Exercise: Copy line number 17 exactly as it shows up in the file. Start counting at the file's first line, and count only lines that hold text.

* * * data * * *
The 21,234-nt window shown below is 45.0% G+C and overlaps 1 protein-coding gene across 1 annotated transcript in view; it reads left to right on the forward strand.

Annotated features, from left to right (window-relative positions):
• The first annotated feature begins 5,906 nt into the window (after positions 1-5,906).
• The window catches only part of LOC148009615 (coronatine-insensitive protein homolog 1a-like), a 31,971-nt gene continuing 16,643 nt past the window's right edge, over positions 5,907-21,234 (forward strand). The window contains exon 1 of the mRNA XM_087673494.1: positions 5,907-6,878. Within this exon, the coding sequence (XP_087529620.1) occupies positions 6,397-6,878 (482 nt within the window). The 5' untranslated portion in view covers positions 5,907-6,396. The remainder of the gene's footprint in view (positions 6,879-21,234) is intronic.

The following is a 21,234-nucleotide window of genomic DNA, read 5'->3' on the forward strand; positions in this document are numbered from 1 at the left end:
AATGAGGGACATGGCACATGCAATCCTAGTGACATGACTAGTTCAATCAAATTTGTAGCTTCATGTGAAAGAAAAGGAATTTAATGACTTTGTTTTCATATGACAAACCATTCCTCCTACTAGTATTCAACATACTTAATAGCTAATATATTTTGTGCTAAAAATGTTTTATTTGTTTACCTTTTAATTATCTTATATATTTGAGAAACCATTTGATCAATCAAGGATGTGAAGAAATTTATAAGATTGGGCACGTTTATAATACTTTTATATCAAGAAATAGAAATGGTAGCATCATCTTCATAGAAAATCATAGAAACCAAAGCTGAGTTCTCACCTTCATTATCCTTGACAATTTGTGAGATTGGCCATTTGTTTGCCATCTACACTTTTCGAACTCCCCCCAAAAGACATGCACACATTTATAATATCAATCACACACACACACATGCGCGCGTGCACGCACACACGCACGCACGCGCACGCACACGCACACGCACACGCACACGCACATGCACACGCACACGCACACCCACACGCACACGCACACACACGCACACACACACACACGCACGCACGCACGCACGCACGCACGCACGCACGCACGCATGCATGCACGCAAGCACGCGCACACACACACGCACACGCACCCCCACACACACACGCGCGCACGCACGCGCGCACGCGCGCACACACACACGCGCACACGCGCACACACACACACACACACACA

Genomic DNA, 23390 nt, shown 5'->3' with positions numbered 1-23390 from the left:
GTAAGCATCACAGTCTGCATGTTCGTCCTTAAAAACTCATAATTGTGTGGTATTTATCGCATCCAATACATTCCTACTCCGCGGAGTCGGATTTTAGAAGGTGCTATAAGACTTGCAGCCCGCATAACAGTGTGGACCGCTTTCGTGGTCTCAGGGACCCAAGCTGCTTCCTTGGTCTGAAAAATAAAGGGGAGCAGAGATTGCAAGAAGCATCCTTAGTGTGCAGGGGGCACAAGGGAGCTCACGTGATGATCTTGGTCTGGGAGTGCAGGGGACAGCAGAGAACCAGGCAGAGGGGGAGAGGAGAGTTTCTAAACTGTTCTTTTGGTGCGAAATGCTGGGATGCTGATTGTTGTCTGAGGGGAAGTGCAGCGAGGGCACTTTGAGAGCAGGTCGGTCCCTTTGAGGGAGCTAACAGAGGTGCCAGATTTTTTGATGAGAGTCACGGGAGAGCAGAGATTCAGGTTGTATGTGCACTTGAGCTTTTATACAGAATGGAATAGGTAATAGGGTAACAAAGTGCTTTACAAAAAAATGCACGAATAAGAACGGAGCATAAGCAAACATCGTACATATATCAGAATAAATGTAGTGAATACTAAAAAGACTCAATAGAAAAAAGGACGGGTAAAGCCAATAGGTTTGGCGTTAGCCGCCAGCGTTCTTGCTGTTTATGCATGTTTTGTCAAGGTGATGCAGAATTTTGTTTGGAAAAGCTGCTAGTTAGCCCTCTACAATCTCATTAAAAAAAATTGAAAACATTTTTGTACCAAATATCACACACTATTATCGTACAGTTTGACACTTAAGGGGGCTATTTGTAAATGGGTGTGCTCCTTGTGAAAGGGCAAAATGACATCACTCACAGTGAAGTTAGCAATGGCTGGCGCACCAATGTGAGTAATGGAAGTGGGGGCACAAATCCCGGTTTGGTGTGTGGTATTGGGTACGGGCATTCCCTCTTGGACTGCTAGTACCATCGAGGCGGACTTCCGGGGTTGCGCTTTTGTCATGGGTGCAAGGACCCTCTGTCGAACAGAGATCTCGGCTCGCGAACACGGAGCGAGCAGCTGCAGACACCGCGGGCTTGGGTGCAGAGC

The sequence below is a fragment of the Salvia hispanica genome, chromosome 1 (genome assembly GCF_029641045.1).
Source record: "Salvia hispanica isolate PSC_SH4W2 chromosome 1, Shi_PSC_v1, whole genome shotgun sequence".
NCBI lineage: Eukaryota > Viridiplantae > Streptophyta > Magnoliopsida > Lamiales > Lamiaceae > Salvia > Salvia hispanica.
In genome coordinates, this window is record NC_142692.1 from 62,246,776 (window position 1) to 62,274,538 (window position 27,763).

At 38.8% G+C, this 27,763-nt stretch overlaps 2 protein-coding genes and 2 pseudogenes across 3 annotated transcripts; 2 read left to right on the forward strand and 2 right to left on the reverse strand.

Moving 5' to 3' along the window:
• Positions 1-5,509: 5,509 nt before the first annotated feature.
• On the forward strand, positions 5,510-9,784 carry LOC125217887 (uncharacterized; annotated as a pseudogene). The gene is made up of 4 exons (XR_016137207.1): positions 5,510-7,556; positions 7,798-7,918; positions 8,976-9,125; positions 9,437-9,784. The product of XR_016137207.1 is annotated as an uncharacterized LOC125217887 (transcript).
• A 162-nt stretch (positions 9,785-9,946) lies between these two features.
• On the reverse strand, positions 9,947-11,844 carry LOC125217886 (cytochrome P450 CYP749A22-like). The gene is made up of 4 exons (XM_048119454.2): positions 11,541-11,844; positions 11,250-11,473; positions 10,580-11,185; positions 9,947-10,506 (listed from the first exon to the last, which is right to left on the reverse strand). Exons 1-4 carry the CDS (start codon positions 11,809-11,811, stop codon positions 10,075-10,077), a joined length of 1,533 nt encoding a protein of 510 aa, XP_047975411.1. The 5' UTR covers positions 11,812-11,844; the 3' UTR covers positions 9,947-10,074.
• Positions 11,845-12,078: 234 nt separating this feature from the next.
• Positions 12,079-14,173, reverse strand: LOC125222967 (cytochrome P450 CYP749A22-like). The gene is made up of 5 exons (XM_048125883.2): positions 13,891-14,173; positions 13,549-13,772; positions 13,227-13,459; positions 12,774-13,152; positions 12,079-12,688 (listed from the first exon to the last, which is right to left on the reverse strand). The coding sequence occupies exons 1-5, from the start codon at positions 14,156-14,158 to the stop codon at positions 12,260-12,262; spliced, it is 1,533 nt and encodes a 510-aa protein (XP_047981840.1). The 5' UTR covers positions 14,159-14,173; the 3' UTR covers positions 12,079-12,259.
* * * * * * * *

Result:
• A 162-nt stretch (positions 9,785-9,946) lies between these two features.